Did you know that simple, active play helps your child’s development? It’s true. In addition to basic fitness, active play improves concentration, coordination, learning, social skills and much more. Though your family may already have some favorite activities, see below for more ideas and how they help with development.
It’s easy to see how a game of catch can improve hand-eye coordination. Ball play also helps with reasoning, balance and vision. It also accomplishes the diffi cult task of eccentric strengthening (strengthening with a controlled release rather than lifting) of large and small muscle groups.
Tips: Mix it up. Try balls of diff erent sizes, textures and weights. Add a Frisbee or an American football into the mix. Rather than tossing back and forth, throw or kick to a target. Get sporty: dribble a basketball with the hands or a soccer ball with the feet, swing the baseball bat or the hockey stick, even work in a game of golf. Children of any age are welcome on the Rolling Hills Golf Course in Baumholder accompanied by a responsible adult. Club rentals are available for players as young as three; teens 16 and up can golf on their own. The Woodlawn Golf Course accepts children six and over with their parents. Skills mastered now will prepare your child for team sports later.
Ride A BikeMintImages / Shutterstock.com
Many German communities have special trails and courses for bikes and pedestrians. While there are obvious strength and endurance benefits from
bicycling, riding a bike can aid your child’s development in other areas too. Cyclists learn to navigate their communities and care for their equipment. Bicycling is a pre-driving skill as riders learn the rules of the road.
Tips: Look over a map and include your child in planning the route. As children gain experience, see if they can orient to home and other familiar landmarks to improve memory, perception and sense of direction. Being involved in bike maintenance and use of personal safety equipment teaches responsibility, safety, and self-awareness.
Take A Hike
We live in an area rich with hiking trails of many lengths and diffi culty levels. In addition to the physical benefits, children learn about themselves and their surroundings when hiking. Because most hikes are low-impact, hiking can incorporate other interests like photography, nature, and history.
Tips: Challenge your child by incorporating side stepping, braiding, or walking backward on the trails. Performing these uncommon motions on uneven surfaces challenges not only coordination but proprioception (knowing where your body is in space) and vestibular (balance) skills. Incorporate learning into your hikes – study plants, weather, bugs, towns… the possibilities are endless. Add a challenge such as a kilometer goal or a certain number of castle ruins to explore. Check out the many barefoot walking trails in the area for warmer months. For older children, consider hiking longer and more challenging routes or even hut-to-hut hiking in the Alps.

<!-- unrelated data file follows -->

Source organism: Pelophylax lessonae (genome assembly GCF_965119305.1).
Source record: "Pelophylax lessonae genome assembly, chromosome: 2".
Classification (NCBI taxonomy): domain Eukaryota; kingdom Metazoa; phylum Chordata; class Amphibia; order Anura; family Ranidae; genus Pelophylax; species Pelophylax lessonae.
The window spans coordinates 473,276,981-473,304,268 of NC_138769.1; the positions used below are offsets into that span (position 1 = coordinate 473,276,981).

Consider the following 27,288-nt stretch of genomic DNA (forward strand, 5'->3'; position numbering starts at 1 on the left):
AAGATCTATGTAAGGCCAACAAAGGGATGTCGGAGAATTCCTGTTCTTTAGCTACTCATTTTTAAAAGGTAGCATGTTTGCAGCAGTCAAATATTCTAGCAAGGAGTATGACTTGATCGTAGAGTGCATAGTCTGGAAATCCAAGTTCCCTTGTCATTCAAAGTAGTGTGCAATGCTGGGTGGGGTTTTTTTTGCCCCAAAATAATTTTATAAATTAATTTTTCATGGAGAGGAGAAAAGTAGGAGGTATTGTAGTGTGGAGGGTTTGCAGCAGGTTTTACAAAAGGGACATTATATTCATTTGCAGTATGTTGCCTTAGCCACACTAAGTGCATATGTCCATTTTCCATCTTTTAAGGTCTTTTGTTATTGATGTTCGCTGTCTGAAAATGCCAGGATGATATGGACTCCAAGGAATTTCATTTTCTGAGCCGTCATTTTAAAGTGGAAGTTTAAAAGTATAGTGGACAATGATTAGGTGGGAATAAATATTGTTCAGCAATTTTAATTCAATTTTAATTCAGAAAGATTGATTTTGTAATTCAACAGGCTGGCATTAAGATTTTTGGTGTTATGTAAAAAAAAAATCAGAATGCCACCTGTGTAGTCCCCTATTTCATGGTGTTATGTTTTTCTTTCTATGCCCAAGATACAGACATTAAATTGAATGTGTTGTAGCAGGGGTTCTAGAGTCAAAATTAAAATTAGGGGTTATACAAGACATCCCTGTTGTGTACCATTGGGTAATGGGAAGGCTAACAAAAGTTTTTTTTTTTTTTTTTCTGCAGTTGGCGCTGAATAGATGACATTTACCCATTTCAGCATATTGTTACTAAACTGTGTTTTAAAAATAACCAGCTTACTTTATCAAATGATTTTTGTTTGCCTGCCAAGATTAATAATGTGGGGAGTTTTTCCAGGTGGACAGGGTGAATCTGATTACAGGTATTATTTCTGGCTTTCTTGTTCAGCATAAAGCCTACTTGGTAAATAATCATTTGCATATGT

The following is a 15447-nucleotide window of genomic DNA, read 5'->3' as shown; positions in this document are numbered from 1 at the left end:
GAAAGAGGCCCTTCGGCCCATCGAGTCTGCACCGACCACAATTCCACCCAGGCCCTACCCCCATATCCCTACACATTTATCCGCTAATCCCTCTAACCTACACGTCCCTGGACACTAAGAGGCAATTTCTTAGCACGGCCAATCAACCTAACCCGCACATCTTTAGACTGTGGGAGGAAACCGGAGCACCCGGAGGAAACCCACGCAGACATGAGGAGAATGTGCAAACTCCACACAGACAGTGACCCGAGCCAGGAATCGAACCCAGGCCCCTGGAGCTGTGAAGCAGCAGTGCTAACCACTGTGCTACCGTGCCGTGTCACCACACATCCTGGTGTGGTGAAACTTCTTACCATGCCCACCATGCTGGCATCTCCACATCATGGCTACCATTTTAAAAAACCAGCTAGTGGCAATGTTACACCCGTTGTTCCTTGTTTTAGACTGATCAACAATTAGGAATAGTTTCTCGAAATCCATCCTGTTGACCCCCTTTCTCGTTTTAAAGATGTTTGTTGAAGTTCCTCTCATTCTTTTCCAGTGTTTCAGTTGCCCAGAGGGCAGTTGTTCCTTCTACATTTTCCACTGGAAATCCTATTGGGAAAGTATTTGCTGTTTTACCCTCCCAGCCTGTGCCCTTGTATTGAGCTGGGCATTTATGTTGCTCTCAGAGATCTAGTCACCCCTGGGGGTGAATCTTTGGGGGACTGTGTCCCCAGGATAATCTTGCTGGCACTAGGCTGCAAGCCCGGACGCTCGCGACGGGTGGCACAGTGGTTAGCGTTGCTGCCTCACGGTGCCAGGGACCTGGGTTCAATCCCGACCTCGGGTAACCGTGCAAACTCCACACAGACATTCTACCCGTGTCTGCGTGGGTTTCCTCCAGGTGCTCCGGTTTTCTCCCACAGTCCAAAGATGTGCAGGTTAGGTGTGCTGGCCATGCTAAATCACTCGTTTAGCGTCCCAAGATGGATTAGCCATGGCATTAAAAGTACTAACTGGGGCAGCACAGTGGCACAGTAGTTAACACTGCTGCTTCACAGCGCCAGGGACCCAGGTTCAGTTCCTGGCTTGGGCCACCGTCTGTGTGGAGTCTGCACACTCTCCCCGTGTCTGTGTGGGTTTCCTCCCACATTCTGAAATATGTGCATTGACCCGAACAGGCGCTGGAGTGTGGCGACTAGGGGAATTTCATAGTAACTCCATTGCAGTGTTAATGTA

Fun And Games
Laughter, logic and leadership go hand and hand with play. So, jump rope, hula hoop, or pass out the swim noodles and play tag. Overcome obstacles by designing your own obstacle course with everyday items. In addition to balancing, inclines and declines, add stepping on pillows or other soft surfaces to part of the course. This is another way to challenge balance, proprioception and vestibular senses. If the weather won’t cooperate, design an obstacle course inside.
Tips: Let children make-up games, explain the rules, and keep score. Have them design, plan, and build the obstacle courses (check for safety, of course.) Try an outdoor ropes course or go climbing and bouldering. The climbing wall at Outdoor Recreation in the KMCC Mall welcomes families and children as young as two-years old to climb, though they must be sixteen to belay (manage the ropes to support another climber.) Most of all, join in! Kids aren’t the only ones who benefit and learn from active play!
About the author: Angela Cerrito is a pediatric physical therapist and a writer. When researching her children’s novel, The Safest Lie,
she interviewed Irena Sendler, who rescued 2,500 children from the Warsaw ghetto. The Safest Lie was named a Guardian Best Book
of the Year and a Notable Social Studies Book by the Children’s Book Council and the National Council for Social Studies. www.angelacerrito.com